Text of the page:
D.C. tries again for a vote in Congress
Every car registered in the District of Columbia tells the story: "Taxation Without Representation," the license plates read.
Indeed, the more than 580,000 residents of the District of Columbia do not have voting representation in the US House or the Senate.
Rep. Tom Davis (R) of Virginia is trying to change that, and if his plan succeeds, D.C. will have a vote – at least in the House. But the fight just got more difficult.
The White House has come out against legislation, years in the making, that would grant D.C. a full vote in Congress and would also grant Utah an additional seat.
The permanent two-seat increase, which would boost the House from 435 to 437 seats, represents an attempt at partisan balance in the effort to grant District residents the voting rights that Americans living in the 50 states have always enjoyed. In elections, D.C. votes heavily Democratic, while Utah leans Republican. According to the 2000 census, Utah is next in line to receive another member of Congress.
Late last week, after the bill had cleared two House committees and was scheduled for a vote in the full House later this week, a White House spokesman said that the Bush administration opposes the bill on constitutional grounds. According to the Constitution, only "people of the several states" elect members of the House.
But proponents of the legislation argue that under the Constitution's "District Clause," Congress has broad decisionmaking power over the federal enclave, and can therefore grant D.C. a vote.
Some high-powered conservative voices, including former independent counsel Kenneth Starr and former Assistant Attorney General Viet Dinh, have declared the D.C. Voting Rights Act constitutional.
But in announcing its opposition to the bill on Friday, the White House appears to be trying to halt the measure's momentum and put Republicans members on notice not to go along with their Democratic colleagues. Even if the bill passes the Democratic-controlled House as expected, it faces a steeper climb in the Senate. There, the slim Democratic majority would find it extremely difficult to reach the 60 votes needed to halt debate and bring the measure to a vote.
At heart, analysts say, the White House fears that the addition of a D.C. vote in the House would create momentum toward adding two D.C. members to the Senate – which would almost certainly bring two more Democrats to that chamber. There could be no Senate version of the D.C.-Utah compromise, which, in fact, is somewhat advantageous to the Republicans. If Utah were to gain another House seat, it would also gain another electoral vote. D.C. would remain at three electoral votes.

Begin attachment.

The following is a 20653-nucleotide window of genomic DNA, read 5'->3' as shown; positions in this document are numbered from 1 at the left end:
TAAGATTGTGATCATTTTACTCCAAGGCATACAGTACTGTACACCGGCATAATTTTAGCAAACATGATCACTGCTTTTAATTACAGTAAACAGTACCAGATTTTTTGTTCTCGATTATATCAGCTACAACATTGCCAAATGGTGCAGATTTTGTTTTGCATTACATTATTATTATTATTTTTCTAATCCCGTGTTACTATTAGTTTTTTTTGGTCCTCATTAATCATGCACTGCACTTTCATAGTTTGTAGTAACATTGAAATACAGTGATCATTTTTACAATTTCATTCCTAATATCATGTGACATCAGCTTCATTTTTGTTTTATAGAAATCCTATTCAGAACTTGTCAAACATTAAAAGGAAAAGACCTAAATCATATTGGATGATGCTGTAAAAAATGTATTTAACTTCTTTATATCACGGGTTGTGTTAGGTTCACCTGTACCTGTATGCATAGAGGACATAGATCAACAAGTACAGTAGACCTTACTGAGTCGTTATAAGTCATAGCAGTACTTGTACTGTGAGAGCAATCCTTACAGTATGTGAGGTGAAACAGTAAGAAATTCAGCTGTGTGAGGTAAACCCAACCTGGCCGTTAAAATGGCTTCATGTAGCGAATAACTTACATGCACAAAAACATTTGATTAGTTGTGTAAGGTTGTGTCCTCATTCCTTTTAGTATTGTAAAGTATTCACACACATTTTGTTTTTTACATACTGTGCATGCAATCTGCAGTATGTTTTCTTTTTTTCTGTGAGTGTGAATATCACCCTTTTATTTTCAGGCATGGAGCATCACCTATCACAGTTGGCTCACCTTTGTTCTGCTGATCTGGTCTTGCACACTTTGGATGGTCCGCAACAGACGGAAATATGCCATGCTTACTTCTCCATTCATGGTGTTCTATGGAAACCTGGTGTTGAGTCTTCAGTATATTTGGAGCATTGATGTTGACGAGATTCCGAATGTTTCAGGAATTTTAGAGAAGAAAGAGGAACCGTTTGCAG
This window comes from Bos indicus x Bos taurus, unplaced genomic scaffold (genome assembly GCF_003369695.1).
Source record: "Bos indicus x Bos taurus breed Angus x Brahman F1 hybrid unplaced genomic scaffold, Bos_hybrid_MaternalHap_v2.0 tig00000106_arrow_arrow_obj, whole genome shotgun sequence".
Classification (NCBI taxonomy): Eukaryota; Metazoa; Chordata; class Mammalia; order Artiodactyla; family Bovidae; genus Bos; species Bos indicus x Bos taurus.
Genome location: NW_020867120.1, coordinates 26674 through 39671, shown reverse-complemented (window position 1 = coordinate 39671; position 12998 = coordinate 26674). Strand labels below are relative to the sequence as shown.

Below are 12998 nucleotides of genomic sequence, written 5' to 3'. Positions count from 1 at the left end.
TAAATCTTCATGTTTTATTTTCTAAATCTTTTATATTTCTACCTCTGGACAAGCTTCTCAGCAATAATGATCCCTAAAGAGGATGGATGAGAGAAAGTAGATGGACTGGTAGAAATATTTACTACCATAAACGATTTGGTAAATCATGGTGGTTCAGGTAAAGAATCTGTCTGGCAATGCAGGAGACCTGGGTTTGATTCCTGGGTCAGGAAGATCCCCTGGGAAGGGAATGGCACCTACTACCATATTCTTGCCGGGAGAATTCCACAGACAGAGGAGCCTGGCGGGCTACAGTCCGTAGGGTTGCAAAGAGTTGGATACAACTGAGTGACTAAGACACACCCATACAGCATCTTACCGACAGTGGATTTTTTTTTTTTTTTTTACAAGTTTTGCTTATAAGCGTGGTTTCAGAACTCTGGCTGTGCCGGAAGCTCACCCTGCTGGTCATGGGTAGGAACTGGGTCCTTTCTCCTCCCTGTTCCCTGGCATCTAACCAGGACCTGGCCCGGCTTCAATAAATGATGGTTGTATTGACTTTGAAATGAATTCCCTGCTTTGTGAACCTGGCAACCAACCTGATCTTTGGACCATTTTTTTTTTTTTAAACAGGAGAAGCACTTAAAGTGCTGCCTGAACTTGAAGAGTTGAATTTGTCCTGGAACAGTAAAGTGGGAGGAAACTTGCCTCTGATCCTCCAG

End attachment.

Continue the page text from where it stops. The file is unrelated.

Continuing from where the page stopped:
Advocates for a District vote vow to keep fighting. They have planned a voting rights march on April 16, D.C. Emancipation Day, which commemorates the day in 1862 when President Lincoln abolished slavery in the District, nine months before he signed the Emancipation Proclamation.
"As I have learned the history of Washington, D.C., I'm really appalled," says Ilir Zherka, executive director of the advocacy group DC Vote. "This is a country that has allowed the capital of the United States to represent the worst part of our democracy. This is the place where we allowed slavery to flourish and then segregation to flourish and now this."
There has been no organized opposition to giving D.C. a vote, probably because the movement in favor of such rights – including some who want outright statehood – has failed to catch fire in a broad way over the years. Before 1964, District residents were not even allowed to vote for president, but the 23rd Amendment to the Constitution changed that. In 1971, D.C. was granted a nonvoting delegate to Congress, a position currently filled by Eleanor Holmes Norton (D).
In 1973, Congress approved the District of Columbia Home Rule Act, which granted D.C. residents the right to elect their own mayor and city council.
In 1961, Sen. Prescott Bush (R) of Connecticut – father and grandfather of the two presidents Bush – stood in favor of a constitutional amendment that would give D.C. representation in both the US House and Senate. He noted that D.C.'s population then exceeded that of 11 states. Today, only Wyoming is less populous.
Mark Plotkin, a longtime observer of D.C. politics and commentator on the local WTOP radio, acknowledges that the issue has low visibility nationally, but that the House vote will put it on the map. Still, Mr. Plotkin knows the battle for a vote won't be fought there.
"The real story here is the Senate; what is the commitment and intensity of [Orrin] Hatch and [Robert] Bennett?" Plotkin says, referring to Utah's two Republican senators. Both men support the House legislation, but the question is whether they will fight hard for it in the Senate.